During our podcasts, The Listening Party makes use of copyrighted material that we have neither asked for nor been given permission to use (i.e. our use does not constitute consent from copyright holders nor endorsement of our podcast, website, or opinions from those copyright holders). Rather we attempt to respectfully use the material in the spirit of Fair Use. Copyrighted materials are used solely for commentary purposes, to bring attention to the specific pieces of art that we discuss on the program. Feature songs are played in their entirety, but are stopped, talked over, and generally mutilated so as to a) add content and b) prevent our podcast from serving as anything resembling a copyable version of the track we are trying to convince our audience to fall in love with. And finally, we offer these samples to our listeners with the stated goal of spreading the word about music we love. No harm is intended nor likely to befall the copyright holders of the materials used based on our fair use here. However, in the spirit of the artistic respect that defines fair use, we are willing to remove samples at the request of copyright holders.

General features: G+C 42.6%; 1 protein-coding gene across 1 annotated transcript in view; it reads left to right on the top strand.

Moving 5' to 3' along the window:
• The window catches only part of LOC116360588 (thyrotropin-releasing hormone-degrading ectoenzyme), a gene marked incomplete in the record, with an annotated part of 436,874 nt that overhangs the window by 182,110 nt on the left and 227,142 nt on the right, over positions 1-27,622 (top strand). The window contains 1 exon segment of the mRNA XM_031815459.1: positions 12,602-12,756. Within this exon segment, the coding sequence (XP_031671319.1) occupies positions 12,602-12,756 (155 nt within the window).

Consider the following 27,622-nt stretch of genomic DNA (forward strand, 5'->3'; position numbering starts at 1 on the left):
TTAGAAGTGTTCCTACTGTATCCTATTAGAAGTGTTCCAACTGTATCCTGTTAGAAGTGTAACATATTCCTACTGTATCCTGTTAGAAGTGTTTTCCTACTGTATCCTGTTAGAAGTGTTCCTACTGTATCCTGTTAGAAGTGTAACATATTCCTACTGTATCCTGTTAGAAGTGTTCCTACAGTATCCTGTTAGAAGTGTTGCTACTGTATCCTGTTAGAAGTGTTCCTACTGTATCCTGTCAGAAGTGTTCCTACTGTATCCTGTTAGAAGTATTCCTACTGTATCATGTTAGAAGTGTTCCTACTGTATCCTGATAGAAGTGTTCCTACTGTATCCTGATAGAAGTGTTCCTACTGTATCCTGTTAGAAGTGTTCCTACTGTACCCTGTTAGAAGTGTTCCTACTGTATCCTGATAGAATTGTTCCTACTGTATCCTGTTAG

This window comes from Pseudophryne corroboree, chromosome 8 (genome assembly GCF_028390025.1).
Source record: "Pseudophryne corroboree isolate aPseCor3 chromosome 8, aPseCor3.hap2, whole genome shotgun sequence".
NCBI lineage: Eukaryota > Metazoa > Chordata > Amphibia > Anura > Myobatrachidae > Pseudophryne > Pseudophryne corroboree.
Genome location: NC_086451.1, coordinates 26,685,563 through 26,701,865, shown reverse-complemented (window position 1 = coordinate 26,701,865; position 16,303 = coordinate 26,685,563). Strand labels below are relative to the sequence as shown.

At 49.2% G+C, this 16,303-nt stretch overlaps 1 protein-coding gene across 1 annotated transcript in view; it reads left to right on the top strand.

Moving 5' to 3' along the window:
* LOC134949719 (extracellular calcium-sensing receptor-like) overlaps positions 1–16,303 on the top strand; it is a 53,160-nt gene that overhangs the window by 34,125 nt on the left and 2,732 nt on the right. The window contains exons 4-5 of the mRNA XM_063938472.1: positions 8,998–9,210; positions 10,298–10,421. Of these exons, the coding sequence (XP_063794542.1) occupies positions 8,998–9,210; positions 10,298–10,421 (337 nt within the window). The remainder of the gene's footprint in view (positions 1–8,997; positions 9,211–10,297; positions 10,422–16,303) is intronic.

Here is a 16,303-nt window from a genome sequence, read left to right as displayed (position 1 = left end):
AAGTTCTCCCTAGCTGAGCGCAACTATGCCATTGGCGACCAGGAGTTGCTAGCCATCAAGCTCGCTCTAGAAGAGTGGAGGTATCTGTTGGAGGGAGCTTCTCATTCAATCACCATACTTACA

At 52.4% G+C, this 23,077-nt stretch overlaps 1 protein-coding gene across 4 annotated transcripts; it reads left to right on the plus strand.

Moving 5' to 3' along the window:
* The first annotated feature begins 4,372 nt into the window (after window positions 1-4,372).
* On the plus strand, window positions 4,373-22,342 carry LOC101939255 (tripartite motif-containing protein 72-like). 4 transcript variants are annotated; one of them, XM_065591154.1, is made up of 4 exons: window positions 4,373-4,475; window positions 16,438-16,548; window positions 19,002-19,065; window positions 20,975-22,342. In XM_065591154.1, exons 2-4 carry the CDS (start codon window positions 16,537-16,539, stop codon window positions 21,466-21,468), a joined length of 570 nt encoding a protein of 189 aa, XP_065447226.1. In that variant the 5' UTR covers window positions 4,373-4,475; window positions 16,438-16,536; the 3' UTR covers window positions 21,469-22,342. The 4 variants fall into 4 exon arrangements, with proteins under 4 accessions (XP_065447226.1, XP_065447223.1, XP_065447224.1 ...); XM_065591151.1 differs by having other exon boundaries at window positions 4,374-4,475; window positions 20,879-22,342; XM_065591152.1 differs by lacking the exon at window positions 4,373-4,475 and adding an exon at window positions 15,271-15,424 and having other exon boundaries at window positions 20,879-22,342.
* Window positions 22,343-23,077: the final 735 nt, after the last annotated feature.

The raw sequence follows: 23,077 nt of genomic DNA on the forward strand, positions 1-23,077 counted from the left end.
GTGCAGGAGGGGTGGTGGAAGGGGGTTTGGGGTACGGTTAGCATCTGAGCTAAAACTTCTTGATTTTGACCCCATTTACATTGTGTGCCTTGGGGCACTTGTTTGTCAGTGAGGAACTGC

Except for the use of our intro theme. That’s “Let’s Get It On” by the illustrious music geek, Moksha Gren. THAT we got permission to use.
US Code Title 17 / Chapter 1 / § 107 – Limitations on exclusive rights: Fair use
Notwithstanding the provisions of sections 106 and 106A, the fair use of a copyrighted work, including such use by reproduction in copies or phonorecords or by any other means specified by that section, for purposes such as criticism, comment, news reporting, teaching (including multiple copies for classroom use), scholarship, or research, is not an infringement of copyright. In determining whether the use made of a work in any particular case is a fair use the factors to be considered shall include—
(1) the purpose and character of the use, including whether such use is of a commercial nature or is for nonprofit educational purposes;
(2) the nature of the copyrighted work;
(3) the amount and substantiality of the portion used in relation to the copyrighted work as a whole; and
(4) the effect of the use upon the potential market for or value of the copyrighted work.
The fact that a work is unpublished shall not itself bar a finding of fair use if such finding is made upon consideration of all the above factors.